not that anyone cares except dyed in the wool old timers like me, but i recall there is a stricture of some sort against receiving both species…have to investigate. no need for drinking the wine and certainly no need for this communion in the hand thing which annoys me like i cant even tell you. i feel like giving the guy in front of me getting his host in the hand a huge boot in the rear.( i have to find a TLM that sticks to the old liturgical calendar as well so my st joseph daily missal will work.) are any of these things–both species, communon in hand, dunking—were these forced on us by VII? i think they were optional, correct? and maybe some of these practices came about thru laxness of the priests or bishops???

  15. Bob B. says:

    Reminds me of the local Jesuit high school where almost anything goes.
    I was new to the school and during one of the first Masses, the teacher in front of me “dunked” the Host, held by a Jesuit priest, who said nothing. Afterwards, I asked this priest if self-intinction was allowed. His wink said it all.
    Added to the other nonsense that went on there, this wasn’t surprising.

  16. Jonathan Marshall says:

    Self-intinction is the one liturgical abuse guaranteed to set my blood pressure soaring to stratospheric heights. It’s an occasion for sin – anger, in my case, sometimes even leading to a desire to break the 5th Commandment – and on more than one occasion I have refrained from receiving the sacred species because of this.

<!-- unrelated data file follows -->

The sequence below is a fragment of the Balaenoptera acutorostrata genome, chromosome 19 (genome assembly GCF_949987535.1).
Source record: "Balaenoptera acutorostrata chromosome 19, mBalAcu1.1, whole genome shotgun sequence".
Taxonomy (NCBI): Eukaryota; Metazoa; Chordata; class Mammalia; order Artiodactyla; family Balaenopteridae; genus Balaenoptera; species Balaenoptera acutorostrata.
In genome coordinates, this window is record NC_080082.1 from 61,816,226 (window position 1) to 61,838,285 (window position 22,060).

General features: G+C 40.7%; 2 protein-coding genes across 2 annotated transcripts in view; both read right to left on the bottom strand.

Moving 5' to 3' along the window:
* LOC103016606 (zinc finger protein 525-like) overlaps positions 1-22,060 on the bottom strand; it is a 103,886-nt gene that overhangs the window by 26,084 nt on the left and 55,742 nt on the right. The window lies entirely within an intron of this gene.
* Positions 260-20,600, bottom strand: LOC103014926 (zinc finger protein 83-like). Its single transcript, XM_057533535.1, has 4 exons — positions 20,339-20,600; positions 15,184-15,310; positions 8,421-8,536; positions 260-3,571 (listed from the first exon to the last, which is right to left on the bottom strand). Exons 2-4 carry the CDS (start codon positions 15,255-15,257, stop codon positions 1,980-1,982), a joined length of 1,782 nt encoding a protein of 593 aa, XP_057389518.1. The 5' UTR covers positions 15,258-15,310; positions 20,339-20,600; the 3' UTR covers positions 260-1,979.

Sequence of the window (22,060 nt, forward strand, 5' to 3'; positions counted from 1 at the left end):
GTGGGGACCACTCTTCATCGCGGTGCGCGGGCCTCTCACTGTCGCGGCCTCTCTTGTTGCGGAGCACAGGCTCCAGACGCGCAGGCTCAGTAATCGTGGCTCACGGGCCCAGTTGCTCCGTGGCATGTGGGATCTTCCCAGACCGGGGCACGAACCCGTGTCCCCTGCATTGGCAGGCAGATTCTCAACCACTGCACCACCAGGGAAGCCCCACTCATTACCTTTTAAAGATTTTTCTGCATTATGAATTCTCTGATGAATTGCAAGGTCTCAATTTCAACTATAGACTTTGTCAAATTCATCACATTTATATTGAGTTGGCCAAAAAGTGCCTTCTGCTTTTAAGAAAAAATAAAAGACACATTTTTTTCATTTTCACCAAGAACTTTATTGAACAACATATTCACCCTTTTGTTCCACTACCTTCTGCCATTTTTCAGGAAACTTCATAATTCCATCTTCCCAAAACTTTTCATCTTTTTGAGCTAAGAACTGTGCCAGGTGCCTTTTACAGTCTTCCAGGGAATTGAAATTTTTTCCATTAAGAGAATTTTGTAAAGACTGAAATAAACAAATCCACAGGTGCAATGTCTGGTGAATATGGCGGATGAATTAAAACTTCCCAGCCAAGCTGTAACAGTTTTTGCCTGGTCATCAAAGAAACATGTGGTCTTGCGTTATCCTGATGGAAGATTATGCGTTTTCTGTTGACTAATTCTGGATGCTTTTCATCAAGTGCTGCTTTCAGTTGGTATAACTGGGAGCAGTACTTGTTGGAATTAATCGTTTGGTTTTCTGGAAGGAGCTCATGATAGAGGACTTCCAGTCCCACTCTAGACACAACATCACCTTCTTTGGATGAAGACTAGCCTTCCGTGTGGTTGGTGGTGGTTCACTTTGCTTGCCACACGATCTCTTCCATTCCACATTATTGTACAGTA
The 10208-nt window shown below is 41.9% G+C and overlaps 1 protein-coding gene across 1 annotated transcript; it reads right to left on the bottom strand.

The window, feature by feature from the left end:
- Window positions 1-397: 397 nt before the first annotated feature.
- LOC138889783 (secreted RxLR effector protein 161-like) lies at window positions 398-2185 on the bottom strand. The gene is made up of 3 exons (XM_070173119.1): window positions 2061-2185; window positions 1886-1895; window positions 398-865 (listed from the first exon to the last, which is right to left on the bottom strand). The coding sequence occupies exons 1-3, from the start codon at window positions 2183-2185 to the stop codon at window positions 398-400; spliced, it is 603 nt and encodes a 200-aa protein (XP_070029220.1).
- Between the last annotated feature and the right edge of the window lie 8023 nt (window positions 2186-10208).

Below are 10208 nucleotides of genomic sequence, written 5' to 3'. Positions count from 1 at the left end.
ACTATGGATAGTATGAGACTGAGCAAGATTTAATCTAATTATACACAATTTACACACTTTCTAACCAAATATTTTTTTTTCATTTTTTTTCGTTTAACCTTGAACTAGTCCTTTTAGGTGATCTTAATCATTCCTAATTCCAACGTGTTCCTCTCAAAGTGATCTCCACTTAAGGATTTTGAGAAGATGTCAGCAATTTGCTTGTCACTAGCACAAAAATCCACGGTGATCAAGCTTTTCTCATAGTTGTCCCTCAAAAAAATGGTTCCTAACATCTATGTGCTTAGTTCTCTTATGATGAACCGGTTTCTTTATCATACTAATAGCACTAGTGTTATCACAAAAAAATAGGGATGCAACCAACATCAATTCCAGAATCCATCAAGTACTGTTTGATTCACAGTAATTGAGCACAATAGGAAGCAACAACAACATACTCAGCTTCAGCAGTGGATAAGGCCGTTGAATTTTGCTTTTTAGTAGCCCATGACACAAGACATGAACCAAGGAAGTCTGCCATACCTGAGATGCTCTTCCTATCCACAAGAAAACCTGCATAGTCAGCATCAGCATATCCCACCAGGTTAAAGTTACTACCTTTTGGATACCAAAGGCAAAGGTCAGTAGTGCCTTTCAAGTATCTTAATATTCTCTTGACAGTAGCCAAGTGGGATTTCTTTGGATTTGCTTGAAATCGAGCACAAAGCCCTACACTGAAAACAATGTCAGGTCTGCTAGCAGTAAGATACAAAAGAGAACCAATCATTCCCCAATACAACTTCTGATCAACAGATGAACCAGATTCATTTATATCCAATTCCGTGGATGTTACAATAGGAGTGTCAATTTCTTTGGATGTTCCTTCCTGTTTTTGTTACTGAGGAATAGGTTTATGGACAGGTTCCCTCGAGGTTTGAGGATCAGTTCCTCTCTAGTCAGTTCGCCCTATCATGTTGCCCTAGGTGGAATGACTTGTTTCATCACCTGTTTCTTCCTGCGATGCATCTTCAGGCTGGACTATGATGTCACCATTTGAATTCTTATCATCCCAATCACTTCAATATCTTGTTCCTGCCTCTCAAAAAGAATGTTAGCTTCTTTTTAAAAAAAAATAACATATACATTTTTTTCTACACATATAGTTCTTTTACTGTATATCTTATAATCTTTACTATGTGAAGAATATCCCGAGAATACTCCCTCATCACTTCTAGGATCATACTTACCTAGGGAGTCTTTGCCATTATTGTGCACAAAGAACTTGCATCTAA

I’m sure that in most cases Ben Trovato is right and it is more a problem of poorly-instructed EMHCs (or indeed having them at all) but I have come across a few priests who see no problem with this egregious practice.

  17. Kathleen10 says:

    Rob in Maine, your sad story is a good lesson in the importance of charity. Another great reason not talked about for only having clergy distributing Holy Communion is that if something should go wrong, as in, your well-intentioned effort at intinction, the pastor has been trained in gentle correction, which was appropriate in your case. Having untrained and zealous laypeople distributing the Body and Blood of Our Lord means that when things go awry, the people in charge are not well equipped to handle it appropriately. Naturally, Jesus deserves to be our primary concern, but embarrassing people without cause or worse, upsetting them, is pointless. They could have caused you to stay away from your faith, as people have left for less.
    Even a deserved “dressing down” should be done only by the priest, and most circumstances call for that to be done in private.